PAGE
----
Posts Under: artificial intelligence

Catching the Bad Guys Using Artificial Intelligence

You probably have gotten a call or email from your credit card issuer asking if you made a particular transaction. Ever wonder what triggered it?  Turns out it is a form of artificial intelligence called a neural network.  Instead of creating general rules about what transactions are likely to be fraudulent, a neural network just looks at all your transactions and figures out your very own individual pattern of usage. If a new transaction is significantly out of pattern, that’s when you get the call or the email.

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AI Spotlight: Using Predictive Analytics, Civitas Learning Helps Improve Graduation and Retention Rates for At-Risk Students

It is no secret that the cost of postsecondary education is high. Obtaining a Bachelor’s degree can cost an individual anywhere from $80,000 to $160,000 depending on the college or university – and that’s for students who graduate in four years. Unfortunately, less than half of students graduate in four years, and two more years of education only brings graduation rates up to 60%. For those students who do not finish their program of study, they leave an institution with no verifiable skills or credentials but have incurred significant debt – leaving them in a worse position to succeed than if they had chosen not to attend college. For universities, graduation rates matter too. Prospective students rely heavily on data like four-year graduation rates and year-to-year retention rates in their decision-making and state funding and continued participation in federal student financial aid programs for institutions depend on positive graduation and retention rates.&n ...

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AI Spotlight: Thomson Reuters's Machine Learning Tool Helps Journalists Report Breaking News Faster and More Accurately

Social media channels like Twitter have been transformative in providing personalized experiences to their users in record breaking time. Users like investigative journalists and reporters have the ability to access a plethora of information and news quicker than ever. In today’s age, many breaking news stories surface and spread first on social media before hitting the press. However, given the over 500 million tweets sent each day, it can be tough for journalists and reporters to differentiate real stories from fake news or unrelated trending topics. Unfortunately, fake news websites often take advantage of social media platforms to drive web traffic in order to gain more coverage. As a result, reporting breaking news stories can often involve sifting through videos, opinions, and content that may or may not be newsworthy.

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Alexa, bring manufacturing jobs back to the United States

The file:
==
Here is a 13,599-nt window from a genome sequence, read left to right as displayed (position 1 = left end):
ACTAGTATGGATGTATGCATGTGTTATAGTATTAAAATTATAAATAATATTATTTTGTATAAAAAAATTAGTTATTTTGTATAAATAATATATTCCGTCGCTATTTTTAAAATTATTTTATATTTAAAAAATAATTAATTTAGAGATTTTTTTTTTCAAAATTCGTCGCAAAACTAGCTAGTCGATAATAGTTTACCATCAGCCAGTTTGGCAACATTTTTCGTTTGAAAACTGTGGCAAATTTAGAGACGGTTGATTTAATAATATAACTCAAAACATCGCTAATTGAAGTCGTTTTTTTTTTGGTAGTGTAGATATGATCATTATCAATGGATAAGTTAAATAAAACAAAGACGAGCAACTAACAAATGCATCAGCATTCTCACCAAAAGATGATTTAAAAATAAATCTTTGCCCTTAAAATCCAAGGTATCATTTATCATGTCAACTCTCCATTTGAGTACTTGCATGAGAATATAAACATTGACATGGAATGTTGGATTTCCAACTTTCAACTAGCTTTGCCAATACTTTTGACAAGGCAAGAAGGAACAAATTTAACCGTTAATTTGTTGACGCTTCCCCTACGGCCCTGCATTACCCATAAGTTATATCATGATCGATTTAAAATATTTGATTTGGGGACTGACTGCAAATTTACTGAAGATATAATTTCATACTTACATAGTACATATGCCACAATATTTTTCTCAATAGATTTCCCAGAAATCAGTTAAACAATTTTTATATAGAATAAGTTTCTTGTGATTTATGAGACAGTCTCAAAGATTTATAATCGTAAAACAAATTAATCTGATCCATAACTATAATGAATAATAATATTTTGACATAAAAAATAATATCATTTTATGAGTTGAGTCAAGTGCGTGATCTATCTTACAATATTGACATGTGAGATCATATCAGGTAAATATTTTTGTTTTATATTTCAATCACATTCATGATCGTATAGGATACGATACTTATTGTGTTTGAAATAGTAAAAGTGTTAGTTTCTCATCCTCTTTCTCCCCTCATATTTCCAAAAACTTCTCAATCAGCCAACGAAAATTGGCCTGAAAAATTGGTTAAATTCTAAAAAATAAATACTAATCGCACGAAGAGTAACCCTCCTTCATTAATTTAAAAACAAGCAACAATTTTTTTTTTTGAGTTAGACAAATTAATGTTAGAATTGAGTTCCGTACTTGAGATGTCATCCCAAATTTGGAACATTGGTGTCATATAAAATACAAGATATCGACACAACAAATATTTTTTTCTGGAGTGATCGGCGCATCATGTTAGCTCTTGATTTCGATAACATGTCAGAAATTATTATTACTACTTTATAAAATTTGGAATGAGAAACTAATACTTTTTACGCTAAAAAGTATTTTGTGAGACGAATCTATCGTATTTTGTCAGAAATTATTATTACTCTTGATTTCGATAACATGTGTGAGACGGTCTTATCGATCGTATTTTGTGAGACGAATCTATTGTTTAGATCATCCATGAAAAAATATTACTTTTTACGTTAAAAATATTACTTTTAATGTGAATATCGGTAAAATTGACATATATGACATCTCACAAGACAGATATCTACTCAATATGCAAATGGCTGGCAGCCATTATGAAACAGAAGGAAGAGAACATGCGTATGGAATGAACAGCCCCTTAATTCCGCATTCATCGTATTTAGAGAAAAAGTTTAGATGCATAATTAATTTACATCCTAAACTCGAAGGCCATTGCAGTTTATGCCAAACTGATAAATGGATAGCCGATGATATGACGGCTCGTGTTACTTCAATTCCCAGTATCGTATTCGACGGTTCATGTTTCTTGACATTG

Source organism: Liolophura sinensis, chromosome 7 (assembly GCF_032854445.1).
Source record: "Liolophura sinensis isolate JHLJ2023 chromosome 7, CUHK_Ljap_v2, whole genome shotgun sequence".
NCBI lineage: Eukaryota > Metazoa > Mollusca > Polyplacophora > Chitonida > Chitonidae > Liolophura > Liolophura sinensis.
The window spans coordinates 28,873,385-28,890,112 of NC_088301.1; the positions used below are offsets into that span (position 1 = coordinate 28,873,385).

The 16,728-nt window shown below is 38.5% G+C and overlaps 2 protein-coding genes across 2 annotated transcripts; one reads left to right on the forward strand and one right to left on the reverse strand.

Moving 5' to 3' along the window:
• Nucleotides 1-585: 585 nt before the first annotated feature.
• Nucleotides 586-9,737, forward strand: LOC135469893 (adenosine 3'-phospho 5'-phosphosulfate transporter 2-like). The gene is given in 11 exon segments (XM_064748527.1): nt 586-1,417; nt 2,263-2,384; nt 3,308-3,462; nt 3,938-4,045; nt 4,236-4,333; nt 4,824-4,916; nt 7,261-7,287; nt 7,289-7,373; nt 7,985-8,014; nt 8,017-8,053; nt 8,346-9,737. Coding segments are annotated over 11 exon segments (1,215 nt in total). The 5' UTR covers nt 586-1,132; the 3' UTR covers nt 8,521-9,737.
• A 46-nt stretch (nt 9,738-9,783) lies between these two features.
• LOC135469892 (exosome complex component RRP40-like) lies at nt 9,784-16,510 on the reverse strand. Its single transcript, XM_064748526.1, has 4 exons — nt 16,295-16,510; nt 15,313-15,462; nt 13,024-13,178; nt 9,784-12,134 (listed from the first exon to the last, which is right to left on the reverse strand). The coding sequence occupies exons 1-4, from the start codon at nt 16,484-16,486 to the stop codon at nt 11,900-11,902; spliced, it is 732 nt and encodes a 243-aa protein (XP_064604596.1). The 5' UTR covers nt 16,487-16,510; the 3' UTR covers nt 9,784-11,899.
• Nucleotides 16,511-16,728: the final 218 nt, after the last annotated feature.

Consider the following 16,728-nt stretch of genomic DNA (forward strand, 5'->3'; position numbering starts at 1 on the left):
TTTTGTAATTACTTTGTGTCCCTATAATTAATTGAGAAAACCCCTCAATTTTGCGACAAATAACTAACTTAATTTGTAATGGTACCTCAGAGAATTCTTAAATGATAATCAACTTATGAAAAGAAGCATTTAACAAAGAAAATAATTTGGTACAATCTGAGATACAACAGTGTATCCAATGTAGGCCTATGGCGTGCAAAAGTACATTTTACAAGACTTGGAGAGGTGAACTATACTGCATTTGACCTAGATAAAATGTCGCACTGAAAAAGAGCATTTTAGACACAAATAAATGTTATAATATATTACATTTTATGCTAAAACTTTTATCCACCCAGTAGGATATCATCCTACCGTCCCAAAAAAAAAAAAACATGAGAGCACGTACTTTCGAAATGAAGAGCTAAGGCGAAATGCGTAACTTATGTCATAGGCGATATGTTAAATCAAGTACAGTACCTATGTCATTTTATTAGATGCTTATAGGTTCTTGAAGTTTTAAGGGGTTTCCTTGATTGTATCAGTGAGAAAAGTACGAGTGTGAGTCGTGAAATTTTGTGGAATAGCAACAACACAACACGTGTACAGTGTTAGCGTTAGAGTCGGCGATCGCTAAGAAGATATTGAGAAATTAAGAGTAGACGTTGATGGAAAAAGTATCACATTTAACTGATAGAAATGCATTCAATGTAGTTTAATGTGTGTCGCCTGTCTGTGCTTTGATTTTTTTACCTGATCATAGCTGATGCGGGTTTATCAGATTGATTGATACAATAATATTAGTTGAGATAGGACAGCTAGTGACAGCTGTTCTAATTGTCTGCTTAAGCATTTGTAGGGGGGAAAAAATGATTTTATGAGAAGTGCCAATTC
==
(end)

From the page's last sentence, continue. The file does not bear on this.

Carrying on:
U.S. companies have been bringing manufacturing home, and with this has come almost a quarter of a million jobs since 2010. And more are on their way — Deloitte reports that about half of U.S. manufacturing executives plan to bring home some portion of their operations by 2020. But there’s a hard truth beneath this positive trend: While domestic manufacturing is near all-time highs, America is not fully prepared to fill the jobs of the future.

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Productivity Remains Key for Prosperity and Good Policy Remains Key to Raising Productivity

Gavyn Davies writes in an April 30, 2017 Financial Times piece that “there have been some signs that productivity growth may be starting to recover from the low points reached a few years ago.”  Davies notes that Jan Hatzius from Goldman Sachs shows somewhat improving labor productivity growth starting in 2016 – Hatzius used official data and numbers from the Institute for Supply Management (ISM) purchasing manager’s index.  And Juan Antolin-Diaz is slated to publish work in the Review of Economics and Statistic next month showing an increase in trend productivity growth from 0.3% in 2012 Q2 to 0.7% now.  Davies himself, however, concedes that these numbers are tentative.

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An Idea Whose Time is Coming

Benoit Hamon, the French Socialist Party candidate chosen by primary voters this week, has a plan.  He wants to provide everyone in France with a basic income.  The idea has been around for generations.  Why now?  Because Hamon thinks robots are coming for our jobs and we’re going to need to share the wealth they create. U.S. companies and entrepreneurs are flirting with the idea as well. If advanced artificial intelligence can really replace workers at all skill levels, then there might not be enough work to go around.  Brynjolffson and McAfee warn that education and skills training might not keep pace with rapidly advancing technological change – by the time workers learned new skills they would already be made obsolete by the evolution of smart machines. Of course, this hasn’t really happened up to now.  Automation and computer technology have created more jobs than they destroy. When companies introduce automation, it cheapens t ...

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